by Gail Marsh
Asst. city editor
The week after Christmas can sometimes bring the blahs.
There's been so much preparation and anticipation and visiting and eating that the week following the holiday can be somewhat of a letdown.
I had to wonder how the organizers of this year's Community Christmas Dinner, hosted by the First United Methodist Church in Clarksburg, were coping.
With 1,100 meals under their belts, I expected them to be exhausted and ready for a break -- but instead, everyone I talked with said the group couldn't wait until next year.
No blahs there, and for good reason.
"It was very rewarding for us. It's really what Christmas is all about," said Rob Gifford, a Clarksburg attorney who does the administrative duties for the event. On Christmas Day he headed up the home delivery of more than 800 meals.
Rob and his wife, Susan Gifford, who also is an attorney, have been helping with the county-wide dinner since 1994 and said they can't imagine doing anything else on Christmas.
"My wife and I used to just sleep in on Christmas morning and then go to be with family and friends. But now they know not to plan to see us until after 2-3 p.m. because they know what we'll be doing," he said.
Rob said Rod Rogers founded the program back in 1991 and he and Rob and Billy Nichols have helped it to grow. It's turned into a year-round project.
"This year we had the help of all the county Lions Clubs. They put up posters and contacted the people in their communities they knew needed a meal. Several of the clubs, like Anmoore, just came in, got 46 dinners and delivered them to the people in their area," he said.
Getting the turkey dinner, with all the trimmings, delivered to 800 people took some serious planning. Rob and Susan spent Christmas Eve organizing the routes so that 22 drivers could deliver all around the county.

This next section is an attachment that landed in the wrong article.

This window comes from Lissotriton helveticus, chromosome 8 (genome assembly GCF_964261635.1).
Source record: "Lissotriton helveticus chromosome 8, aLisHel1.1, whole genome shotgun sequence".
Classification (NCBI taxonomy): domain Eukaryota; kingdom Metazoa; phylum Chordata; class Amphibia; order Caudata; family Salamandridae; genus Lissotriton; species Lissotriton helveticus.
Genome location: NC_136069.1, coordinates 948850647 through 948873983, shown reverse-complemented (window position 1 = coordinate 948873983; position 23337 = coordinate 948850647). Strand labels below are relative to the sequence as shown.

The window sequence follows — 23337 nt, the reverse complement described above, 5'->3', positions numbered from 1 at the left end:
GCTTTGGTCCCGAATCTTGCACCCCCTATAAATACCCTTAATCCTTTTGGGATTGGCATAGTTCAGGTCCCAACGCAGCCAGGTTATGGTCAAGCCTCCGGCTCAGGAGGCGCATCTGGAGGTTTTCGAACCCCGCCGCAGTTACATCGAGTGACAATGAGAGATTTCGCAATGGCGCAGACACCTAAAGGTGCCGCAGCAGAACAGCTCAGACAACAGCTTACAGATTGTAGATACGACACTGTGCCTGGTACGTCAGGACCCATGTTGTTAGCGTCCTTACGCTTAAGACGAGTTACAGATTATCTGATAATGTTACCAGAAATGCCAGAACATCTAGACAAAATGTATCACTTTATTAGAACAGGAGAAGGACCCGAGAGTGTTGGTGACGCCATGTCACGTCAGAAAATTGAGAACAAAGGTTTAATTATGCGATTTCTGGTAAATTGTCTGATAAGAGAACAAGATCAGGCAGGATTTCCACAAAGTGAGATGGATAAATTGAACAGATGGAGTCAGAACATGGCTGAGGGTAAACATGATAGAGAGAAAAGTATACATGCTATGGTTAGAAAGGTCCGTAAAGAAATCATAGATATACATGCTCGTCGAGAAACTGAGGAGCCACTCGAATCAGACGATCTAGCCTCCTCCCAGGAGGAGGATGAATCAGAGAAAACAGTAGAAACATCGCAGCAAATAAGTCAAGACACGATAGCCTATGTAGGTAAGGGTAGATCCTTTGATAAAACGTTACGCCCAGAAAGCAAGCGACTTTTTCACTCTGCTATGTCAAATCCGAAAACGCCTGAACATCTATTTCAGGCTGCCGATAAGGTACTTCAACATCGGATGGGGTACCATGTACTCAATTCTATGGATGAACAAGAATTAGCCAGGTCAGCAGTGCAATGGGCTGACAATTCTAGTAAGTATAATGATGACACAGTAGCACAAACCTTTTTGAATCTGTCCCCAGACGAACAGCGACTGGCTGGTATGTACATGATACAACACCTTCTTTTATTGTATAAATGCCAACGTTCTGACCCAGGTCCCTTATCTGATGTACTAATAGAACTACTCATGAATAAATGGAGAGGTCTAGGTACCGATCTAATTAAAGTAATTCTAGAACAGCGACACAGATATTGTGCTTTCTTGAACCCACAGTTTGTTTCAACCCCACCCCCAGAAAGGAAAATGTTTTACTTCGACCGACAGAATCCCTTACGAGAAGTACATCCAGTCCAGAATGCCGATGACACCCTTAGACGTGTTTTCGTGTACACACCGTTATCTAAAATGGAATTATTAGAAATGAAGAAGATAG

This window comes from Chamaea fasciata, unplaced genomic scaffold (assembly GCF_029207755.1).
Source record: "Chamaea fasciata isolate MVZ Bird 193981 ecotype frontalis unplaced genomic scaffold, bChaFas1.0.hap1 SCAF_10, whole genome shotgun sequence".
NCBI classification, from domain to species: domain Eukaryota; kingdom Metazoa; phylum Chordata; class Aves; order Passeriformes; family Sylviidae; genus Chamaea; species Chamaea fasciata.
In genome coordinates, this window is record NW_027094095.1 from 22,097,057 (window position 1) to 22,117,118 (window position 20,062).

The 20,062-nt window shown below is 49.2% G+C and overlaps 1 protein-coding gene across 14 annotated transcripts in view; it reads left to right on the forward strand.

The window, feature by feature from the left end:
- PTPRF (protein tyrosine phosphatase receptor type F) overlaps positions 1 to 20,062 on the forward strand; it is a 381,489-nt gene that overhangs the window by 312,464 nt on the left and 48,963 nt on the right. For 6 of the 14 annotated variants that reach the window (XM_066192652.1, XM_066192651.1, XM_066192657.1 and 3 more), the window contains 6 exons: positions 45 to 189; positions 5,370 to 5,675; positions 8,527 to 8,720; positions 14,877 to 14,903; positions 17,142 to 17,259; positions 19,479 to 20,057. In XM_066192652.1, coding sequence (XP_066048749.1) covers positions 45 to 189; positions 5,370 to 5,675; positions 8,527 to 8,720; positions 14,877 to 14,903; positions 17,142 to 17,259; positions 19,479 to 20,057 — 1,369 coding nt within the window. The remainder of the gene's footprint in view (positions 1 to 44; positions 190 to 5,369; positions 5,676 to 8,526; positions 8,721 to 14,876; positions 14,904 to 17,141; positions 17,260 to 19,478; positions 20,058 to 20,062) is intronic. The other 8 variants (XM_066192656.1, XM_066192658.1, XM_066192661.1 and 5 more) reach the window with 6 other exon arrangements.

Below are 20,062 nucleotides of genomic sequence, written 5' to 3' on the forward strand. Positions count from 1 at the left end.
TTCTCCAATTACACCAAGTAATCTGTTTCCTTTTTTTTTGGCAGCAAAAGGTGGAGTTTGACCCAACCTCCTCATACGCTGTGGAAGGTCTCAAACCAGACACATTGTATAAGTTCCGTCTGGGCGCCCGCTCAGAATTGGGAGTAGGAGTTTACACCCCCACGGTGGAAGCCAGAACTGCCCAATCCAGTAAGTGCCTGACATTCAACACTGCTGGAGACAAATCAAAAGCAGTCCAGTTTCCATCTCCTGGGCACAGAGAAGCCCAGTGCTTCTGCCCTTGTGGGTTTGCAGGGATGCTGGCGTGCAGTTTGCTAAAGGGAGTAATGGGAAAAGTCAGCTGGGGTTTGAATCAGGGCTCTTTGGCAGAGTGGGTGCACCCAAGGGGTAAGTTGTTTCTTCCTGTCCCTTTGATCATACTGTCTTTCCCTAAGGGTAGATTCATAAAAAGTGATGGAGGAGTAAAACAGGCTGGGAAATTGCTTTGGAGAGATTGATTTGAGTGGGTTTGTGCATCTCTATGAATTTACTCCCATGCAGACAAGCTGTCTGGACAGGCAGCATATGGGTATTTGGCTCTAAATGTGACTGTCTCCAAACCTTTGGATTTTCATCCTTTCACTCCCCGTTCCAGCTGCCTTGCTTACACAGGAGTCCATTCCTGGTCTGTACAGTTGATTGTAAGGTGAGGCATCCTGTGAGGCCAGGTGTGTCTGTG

The food preparation had to be extremely organized. The volunteers were able to box up the meals and have them ready to go in one hour.
So many people give their time to make the dinner a success. For the last two years, the Rev. Scott Holcombe has made 125 pumpkin pies. Kroger at Eastpointe has a program going where people can buy a turkey at the store and donate it to the dinner. The store then baked 24 of the turkeys that were used in the meal.
"We haven't had to buy any turkeys for the last three years because people have donated them," Rob said.
Janice McMurdo brought her state-of-the-art keyboard and serenaded the workers and those eating at the church.
"I missed last year because my mother was very ill, but I told them this year I would be there. I have a lot of empathy for people who maybe don't have family or some place to go on Christmas, and it's great to be able to play and make them smile," she said.
John Maxwell and his wife, Judy, have been helping with the dinner for several years. This year, John delivered meals to Clarksburg Towers.
"There are 11 floors and I delivered meals on 10 of them. I know that some of the people enjoyed seeing someone to talk with as much as they did the meal," he said.
All of the volunteers I talked with voiced their concerns for the hungry and the homeless in Harrison County, and how their needs are met during other times of the year. Rob said the organizers are considering starting up a second community dinner to take place at Easter.
Not one of the volunteers had any gripes the week after Christmas. No complaints, no blahs. Volunteering has its own rewards.
The Scripture really is true. "...he who refreshes others will himself be refreshed." -- Prov. 11:25.
Assistant City Editor Gail Marsh can be reached at 626-1447 or by e-mail at email@example.com.